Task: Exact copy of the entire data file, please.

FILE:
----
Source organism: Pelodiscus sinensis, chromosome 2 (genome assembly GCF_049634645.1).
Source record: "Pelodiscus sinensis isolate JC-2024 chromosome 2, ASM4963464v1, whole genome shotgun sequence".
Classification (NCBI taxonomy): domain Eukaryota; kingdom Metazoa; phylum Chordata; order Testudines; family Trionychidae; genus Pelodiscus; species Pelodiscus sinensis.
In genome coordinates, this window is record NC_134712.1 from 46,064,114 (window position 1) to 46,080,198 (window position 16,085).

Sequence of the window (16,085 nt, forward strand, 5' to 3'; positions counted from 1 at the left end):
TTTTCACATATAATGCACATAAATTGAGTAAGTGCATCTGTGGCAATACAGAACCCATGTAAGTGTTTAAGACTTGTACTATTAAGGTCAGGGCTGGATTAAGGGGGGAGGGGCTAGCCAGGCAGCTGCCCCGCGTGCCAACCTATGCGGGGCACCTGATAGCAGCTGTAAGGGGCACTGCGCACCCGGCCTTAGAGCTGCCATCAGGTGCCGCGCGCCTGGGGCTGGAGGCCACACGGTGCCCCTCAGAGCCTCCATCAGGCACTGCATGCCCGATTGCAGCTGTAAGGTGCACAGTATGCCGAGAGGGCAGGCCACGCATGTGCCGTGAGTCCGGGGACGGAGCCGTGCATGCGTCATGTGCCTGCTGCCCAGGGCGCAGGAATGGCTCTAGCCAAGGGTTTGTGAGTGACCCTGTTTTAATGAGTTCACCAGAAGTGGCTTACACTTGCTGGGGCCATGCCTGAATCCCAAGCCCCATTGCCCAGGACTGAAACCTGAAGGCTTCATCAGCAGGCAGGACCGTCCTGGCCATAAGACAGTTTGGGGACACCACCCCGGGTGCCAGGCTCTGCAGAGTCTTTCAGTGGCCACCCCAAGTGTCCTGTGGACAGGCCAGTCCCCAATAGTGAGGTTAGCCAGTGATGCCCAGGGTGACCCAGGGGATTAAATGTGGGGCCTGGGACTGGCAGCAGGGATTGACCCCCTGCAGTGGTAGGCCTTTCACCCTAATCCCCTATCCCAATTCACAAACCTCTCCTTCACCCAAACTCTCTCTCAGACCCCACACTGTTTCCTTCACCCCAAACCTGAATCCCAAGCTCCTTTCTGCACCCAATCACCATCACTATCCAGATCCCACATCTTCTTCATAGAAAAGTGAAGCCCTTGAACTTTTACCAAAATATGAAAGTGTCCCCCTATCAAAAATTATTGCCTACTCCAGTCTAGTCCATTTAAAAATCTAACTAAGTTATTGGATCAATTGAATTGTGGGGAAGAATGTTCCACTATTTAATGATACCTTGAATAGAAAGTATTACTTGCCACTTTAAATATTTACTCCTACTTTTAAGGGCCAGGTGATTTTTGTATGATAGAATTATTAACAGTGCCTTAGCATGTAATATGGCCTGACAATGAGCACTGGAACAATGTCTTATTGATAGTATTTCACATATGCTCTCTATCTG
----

Source organism: Pelodiscus sinensis, chromosome 2 (genome assembly GCF_049634645.1).
Source record: "Pelodiscus sinensis isolate JC-2024 chromosome 2, ASM4963464v1, whole genome shotgun sequence".
Classification (NCBI taxonomy): domain Eukaryota; kingdom Metazoa; phylum Chordata; order Testudines; family Trionychidae; genus Pelodiscus; species Pelodiscus sinensis.
In genome coordinates, this window is record NC_134712.1 from 46,064,114 (window position 1) to 46,080,198 (window position 16,085).

Sequence of the window (16,085 nt, forward strand, 5' to 3'; positions counted from 1 at the left end):
TTTTCACATATAATGCACATAAATTGAGTAAGTGCATCTGTGGCAATACAGAACCCATGTAAGTGTTTAAGACTTGTACTATTAAGGTCAGGGCTGGATTAAGGGGGGAGGGGCTAGCCAGGCAGCTGCCCCGCGTGCCAACCTATGCGGGGCACCTGATAGCAGCTGTAAGGGGCACTGCGCACCCGGCCTTAGAGCTGCCATCAGGTGCCGCGCGCCTGGGGCTGGAGGCCACACGGTGCCCCTCAGAGCCTCCATCAGGCACTGCATGCCCGATTGCAGCTGTAAGGTGCACAGTATGCCGAGAGGGCAGGCCACGCATGTGCCGTGAGTCCGGGGACGGAGCCGTGCATGCGTCATGTGCCTGCTGCCCAGGGCGCAGGAATGGCTCTAGCCAAGGGTTTGTGAGTGACCCTGTTTTAATGAGTTCACCAGAAGTGGCTTACACTTGCTGGGGCCATGCCTGAATCCCAAGCCCCATTGCCCAGGACTGAAACCTGAAGGCTTCATCAGCAGGCAGGACCGTCCTGGCCATAAGACAGTTTGGGGACACCACCCCGGGTGCCAGGCTCTGCAGAGTCTTTCAGTGGCCACCCCAAGTGTCCTGTGGACAGGCCAGTCCCCAATAGTGAGGTTAGCCAGTGATGCCCAGGGTGACCCAGGGGATTAAATGTGGGGCCTGGGACTGGCAGCAGGGATTGACCCCCTGCAGTGGTAGGCCTTTCACCCTAATCCCCTATCCCAATTCACAAACCTCTCCTTCACCCAAACTCTCTCTCAGACCCCACACTGTTTCCTTCACCCCAAACCTGAATCCCAAGCTCCTTTCTGCACCCAATCACCATCACTATCCAGATCCCACATCTTCTTCATAGAAAAGTGAAGCCCTTGAACTTTTACCAAAATATGAAAGTGTCCCCCTATCAAAAATTATTGCCTACTCCAGTCTAGTCCATTTAAAAATCTAACTAAGTTATTGGATCAATTGAATTGTGGGGAAGAATGTTCCACTATTTAATGATACCTTGAATAGAAAGTATTACTTGCCACTTTAAATATTTACTCCTACTTTTAAGGGCCAGGTGATTTTTGTATGATAGAATTATTAACAGTGCCTTAGCATGTAATATGGCCTGACAATGAGCACTGGAACAATGTCTTATTGATAGTATTTCACATATGCTCTCTATCTG